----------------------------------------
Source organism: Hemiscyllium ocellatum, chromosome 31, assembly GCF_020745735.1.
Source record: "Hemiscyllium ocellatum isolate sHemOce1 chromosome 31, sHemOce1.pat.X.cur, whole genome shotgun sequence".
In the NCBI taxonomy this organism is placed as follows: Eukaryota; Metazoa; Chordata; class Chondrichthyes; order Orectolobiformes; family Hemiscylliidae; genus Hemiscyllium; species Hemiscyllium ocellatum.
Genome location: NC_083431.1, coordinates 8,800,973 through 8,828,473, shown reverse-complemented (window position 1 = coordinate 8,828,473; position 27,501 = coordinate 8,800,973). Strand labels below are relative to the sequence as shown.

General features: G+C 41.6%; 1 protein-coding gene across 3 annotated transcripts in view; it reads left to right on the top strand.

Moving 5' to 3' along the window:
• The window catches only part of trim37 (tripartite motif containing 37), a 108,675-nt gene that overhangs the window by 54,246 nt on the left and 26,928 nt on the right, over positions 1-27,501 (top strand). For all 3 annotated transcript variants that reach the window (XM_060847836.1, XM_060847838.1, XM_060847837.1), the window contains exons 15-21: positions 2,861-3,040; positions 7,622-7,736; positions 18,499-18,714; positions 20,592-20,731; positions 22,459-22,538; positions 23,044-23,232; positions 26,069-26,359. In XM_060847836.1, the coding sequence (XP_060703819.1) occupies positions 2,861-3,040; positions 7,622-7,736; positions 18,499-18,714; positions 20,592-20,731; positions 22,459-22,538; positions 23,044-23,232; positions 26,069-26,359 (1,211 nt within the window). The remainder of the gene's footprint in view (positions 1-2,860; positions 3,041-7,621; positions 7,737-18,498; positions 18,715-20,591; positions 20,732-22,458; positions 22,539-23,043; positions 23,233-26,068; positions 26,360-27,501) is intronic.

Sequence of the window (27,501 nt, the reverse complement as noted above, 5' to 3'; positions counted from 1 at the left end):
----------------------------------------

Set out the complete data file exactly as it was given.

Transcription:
Source organism: Hemiscyllium ocellatum, chromosome 31, assembly GCF_020745735.1.
Source record: "Hemiscyllium ocellatum isolate sHemOce1 chromosome 31, sHemOce1.pat.X.cur, whole genome shotgun sequence".
In the NCBI taxonomy this organism is placed as follows: Eukaryota; Metazoa; Chordata; class Chondrichthyes; order Orectolobiformes; family Hemiscylliidae; genus Hemiscyllium; species Hemiscyllium ocellatum.
Genome location: NC_083431.1, coordinates 8,800,973 through 8,828,473, shown reverse-complemented (window position 1 = coordinate 8,828,473; position 27,501 = coordinate 8,800,973). Strand labels below are relative to the sequence as shown.

General features: G+C 41.6%; 1 protein-coding gene across 3 annotated transcripts in view; it reads left to right on the top strand.

Moving 5' to 3' along the window:
• The window catches only part of trim37 (tripartite motif containing 37), a 108,675-nt gene that overhangs the window by 54,246 nt on the left and 26,928 nt on the right, over positions 1-27,501 (top strand). For all 3 annotated transcript variants that reach the window (XM_060847836.1, XM_060847838.1, XM_060847837.1), the window contains exons 15-21: positions 2,861-3,040; positions 7,622-7,736; positions 18,499-18,714; positions 20,592-20,731; positions 22,459-22,538; positions 23,044-23,232; positions 26,069-26,359. In XM_060847836.1, the coding sequence (XP_060703819.1) occupies positions 2,861-3,040; positions 7,622-7,736; positions 18,499-18,714; positions 20,592-20,731; positions 22,459-22,538; positions 23,044-23,232; positions 26,069-26,359 (1,211 nt within the window). The remainder of the gene's footprint in view (positions 1-2,860; positions 3,041-7,621; positions 7,737-18,498; positions 18,715-20,591; positions 20,732-22,458; positions 22,539-23,043; positions 23,233-26,068; positions 26,360-27,501) is intronic.

Sequence of the window (27,501 nt, the reverse complement as noted above, 5' to 3'; positions counted from 1 at the left end):